Urizen is the Anthropocene
Many of the matters I post about first occur to me in my dreaming. I awoke this morning musing on Nietzsche’s critique of “herd mentality” as this relates to the present wave of authoritarian populism sweeping the globe (and posted a couple of comments about that below the previous post). And during the course of reflecting on that, and the seeming collapse of the spectrum of consciousness in the Anthropocene, I also began to recollect the dream that underlay it and which was still echoing and reverberating in my daylight mind.
In this dream, I’m a member of the crew of a boat on the sea. The boat has a ladder attached to its side that allows people to enter the sea or climb out of the sea. It is attached to the boat at four points or hinges, and I notice that corrosion and rust has dissolved three of the hinges, so that the ladder has become very wobbly and precarious. The fourth and last hinge is showing signs of corrosion as well, and the ladder is swinging wildly on this one hinge whenever I attempt to climb it. There is, moreover, a woman in the water. She’s a scuba diver, and I fret that that ladder won’t hold her when she tries to get back into the boat, and see her face and mouth change into that of the gaping maw of a hideous-looking Anglerfish.
If you’ve followed The Chrysalis for any length of time, you’ll probably recognise the significance of the ladder and its four hinges. It’s Blake’s “fourfold vision” and his four Zoas, Gebser’s “four structures of consciousness” and Rosenstock-Huessy’s quadrilateral logic and “cross of reality”. The ladder alludes to the Biblical “Jacob’s Ladder” of ascent and descent, and the sea, of course, to the Jungian “collective unconscious”. The female in the water is the Anima — a very common archetype in myth and legend (eg, the Lady of the Lake, the nymph, the mermaid, etc). But her sudden mutation into an Anglerfish is an image of Kali Ma, the devourer, and the dark or thanatic side of the Anima Mundi, which Gebser refers to as “the law of the Earth”.
So, the dream motifs are familiar, and they also reveal very well how the “Master” mode of attention or consciousness described by McGilchrist thinks in symbol and metaphor in distinction from the “Emissary” and its more prosaic and analytical mode. But it was only after I had posted those comments about the narrowing (or collapse) of the spectrum of consciousness into the “point-of-view” that I began to recollect the dream that underlay that, and how the dream was, in effect, a kind of rehearsal for today’s post.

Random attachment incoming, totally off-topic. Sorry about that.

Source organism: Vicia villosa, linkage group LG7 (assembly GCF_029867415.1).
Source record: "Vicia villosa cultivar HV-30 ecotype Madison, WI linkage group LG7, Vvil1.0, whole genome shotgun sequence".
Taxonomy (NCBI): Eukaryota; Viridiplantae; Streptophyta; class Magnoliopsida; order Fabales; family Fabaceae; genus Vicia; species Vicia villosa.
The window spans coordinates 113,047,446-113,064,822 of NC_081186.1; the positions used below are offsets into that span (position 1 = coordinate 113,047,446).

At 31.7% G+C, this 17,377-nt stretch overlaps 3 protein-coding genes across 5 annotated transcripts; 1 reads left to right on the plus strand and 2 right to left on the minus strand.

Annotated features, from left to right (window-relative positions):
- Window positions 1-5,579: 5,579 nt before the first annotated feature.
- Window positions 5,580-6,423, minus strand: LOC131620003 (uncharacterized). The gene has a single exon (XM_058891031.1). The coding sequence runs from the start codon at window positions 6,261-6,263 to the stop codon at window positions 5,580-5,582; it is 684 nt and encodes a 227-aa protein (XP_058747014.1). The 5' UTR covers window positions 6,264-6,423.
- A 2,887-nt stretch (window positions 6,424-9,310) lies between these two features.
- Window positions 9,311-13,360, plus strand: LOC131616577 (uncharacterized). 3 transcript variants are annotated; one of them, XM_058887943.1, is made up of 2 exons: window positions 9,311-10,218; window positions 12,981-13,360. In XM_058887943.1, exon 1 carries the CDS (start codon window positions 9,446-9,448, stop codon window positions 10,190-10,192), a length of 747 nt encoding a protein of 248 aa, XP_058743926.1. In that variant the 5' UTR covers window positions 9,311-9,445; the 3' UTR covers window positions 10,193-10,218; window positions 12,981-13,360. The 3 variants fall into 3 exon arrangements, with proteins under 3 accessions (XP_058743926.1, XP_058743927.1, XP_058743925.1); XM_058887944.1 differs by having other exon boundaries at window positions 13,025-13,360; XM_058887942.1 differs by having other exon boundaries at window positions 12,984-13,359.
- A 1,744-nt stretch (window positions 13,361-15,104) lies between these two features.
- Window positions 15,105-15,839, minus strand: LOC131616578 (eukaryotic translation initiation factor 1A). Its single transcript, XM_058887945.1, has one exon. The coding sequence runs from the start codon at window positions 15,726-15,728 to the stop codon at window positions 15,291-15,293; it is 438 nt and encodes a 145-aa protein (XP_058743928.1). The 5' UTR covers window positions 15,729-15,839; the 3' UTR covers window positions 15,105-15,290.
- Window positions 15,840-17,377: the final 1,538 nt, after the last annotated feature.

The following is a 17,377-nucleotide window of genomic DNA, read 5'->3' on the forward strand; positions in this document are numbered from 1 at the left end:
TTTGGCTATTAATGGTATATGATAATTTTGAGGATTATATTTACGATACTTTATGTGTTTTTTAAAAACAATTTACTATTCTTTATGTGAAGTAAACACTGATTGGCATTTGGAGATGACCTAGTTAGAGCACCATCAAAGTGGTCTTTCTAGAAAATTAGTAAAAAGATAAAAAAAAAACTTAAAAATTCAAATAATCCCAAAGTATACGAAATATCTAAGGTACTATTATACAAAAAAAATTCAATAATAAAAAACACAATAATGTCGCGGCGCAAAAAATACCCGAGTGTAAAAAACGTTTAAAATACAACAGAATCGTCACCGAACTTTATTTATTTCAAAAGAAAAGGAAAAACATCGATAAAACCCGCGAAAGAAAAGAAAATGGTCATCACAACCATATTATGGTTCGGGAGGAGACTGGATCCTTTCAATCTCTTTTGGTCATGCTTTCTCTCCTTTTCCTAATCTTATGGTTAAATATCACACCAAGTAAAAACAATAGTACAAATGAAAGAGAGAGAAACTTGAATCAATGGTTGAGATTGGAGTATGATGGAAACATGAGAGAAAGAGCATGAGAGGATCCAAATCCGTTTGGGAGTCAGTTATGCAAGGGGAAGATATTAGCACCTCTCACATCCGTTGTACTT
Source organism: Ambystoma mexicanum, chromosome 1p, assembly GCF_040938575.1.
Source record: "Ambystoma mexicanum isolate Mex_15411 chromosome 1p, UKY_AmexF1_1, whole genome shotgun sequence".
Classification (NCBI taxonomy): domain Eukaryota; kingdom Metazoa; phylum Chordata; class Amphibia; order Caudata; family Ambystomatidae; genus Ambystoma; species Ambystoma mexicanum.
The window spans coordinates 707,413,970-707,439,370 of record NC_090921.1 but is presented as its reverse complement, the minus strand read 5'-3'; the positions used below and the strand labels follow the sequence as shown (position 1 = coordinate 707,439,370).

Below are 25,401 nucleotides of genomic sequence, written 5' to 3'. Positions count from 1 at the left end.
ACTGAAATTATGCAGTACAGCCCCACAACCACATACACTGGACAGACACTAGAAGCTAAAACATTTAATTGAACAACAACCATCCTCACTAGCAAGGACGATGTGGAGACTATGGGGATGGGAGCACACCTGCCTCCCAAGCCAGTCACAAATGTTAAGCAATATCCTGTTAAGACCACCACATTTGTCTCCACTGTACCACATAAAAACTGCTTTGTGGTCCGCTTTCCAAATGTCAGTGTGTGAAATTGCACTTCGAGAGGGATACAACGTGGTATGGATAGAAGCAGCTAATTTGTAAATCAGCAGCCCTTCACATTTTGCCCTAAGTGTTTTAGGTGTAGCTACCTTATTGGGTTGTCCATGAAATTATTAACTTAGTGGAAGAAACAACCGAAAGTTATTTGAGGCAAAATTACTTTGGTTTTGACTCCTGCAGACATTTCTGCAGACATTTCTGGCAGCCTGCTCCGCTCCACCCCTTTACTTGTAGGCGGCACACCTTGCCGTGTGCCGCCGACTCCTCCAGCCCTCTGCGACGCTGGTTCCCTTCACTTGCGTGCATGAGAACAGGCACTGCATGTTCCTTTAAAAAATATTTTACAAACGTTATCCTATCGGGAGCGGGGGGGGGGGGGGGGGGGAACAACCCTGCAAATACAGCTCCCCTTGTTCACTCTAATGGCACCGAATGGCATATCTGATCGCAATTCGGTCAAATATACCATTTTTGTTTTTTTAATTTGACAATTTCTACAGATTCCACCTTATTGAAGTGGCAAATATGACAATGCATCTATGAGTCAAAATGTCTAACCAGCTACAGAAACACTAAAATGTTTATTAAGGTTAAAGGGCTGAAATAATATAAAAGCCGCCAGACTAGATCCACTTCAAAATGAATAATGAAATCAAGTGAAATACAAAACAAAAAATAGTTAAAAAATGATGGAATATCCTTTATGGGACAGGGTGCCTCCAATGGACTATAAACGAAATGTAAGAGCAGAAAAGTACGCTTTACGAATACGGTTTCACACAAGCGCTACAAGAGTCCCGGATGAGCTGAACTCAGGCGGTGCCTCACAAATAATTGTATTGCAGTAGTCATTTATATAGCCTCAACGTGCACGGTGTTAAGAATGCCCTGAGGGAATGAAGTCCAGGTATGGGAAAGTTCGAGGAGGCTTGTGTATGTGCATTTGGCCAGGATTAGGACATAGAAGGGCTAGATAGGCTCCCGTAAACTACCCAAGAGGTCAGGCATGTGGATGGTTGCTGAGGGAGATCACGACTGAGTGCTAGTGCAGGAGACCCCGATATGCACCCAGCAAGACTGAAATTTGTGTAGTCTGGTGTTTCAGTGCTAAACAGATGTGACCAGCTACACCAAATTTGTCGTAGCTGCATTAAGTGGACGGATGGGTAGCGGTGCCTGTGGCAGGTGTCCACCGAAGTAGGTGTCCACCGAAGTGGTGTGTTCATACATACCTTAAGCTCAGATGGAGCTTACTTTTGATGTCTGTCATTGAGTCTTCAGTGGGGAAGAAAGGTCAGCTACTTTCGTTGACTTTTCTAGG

Before I delve into the meaning of that, I hope to illustrate by this what Nietzsche also intended to be understood about his philosophy as reflected in the chapter in Zarathustra called “The Despisers of the Body“. It reveals very clearly that Nietzsche’s “soul” or “Self” is not the ego, and more closely resembles what we have been referring to as the Anthropos or what the Hindus refer to as Atman or what Ralph Waldo Emerson refers to in “The Oversoul”.
What I call “my mind”, then, (or the Emissary in McGilchrist’s terms) is simply a conduit (or interface) for feeding experience to the Master, and the Master, in turn, digests the experience as its “food” and returns it as “meaning”. So this is another way of reflecting on the Master-Emissary relationship as described by McGilchrist (or Nietzsche, for that matter): as a kind of exchange between experience into meaning, and meaning back into experience. This is simply what is called the “hermeneutic circle”, and reflects that process in Hermeticism — the transmutation of lead into gold. There is also, though, the reciprocal process — the debasement of the gold into lead, which we call “fundamentalism” or “reductionism”, and which underlies the Kali Yuga, or the problem of “spiritual materialism”. This debasement or devaluation is what McGilchrist, correspondingly, calls the Emissary’s “usurpation”, or what Gebser calls “distantiation” from the vital centre, or what is generally referred to as “alienation” or “anomie”. This is reflected, clearly, in the sense of meaninglessness and seeming pointlessness of existence, or referred to as the loss of the “transcendent” (the “ladder” of my dream). This distinction, and relation, between the meaningful and the experiential (or the “Master” and the “Emissary” in McGilchrist’s terms) is clearly the subject of neuroanatomist Jill Bolte-Taylor’s TED talk on her “stroke of insight”.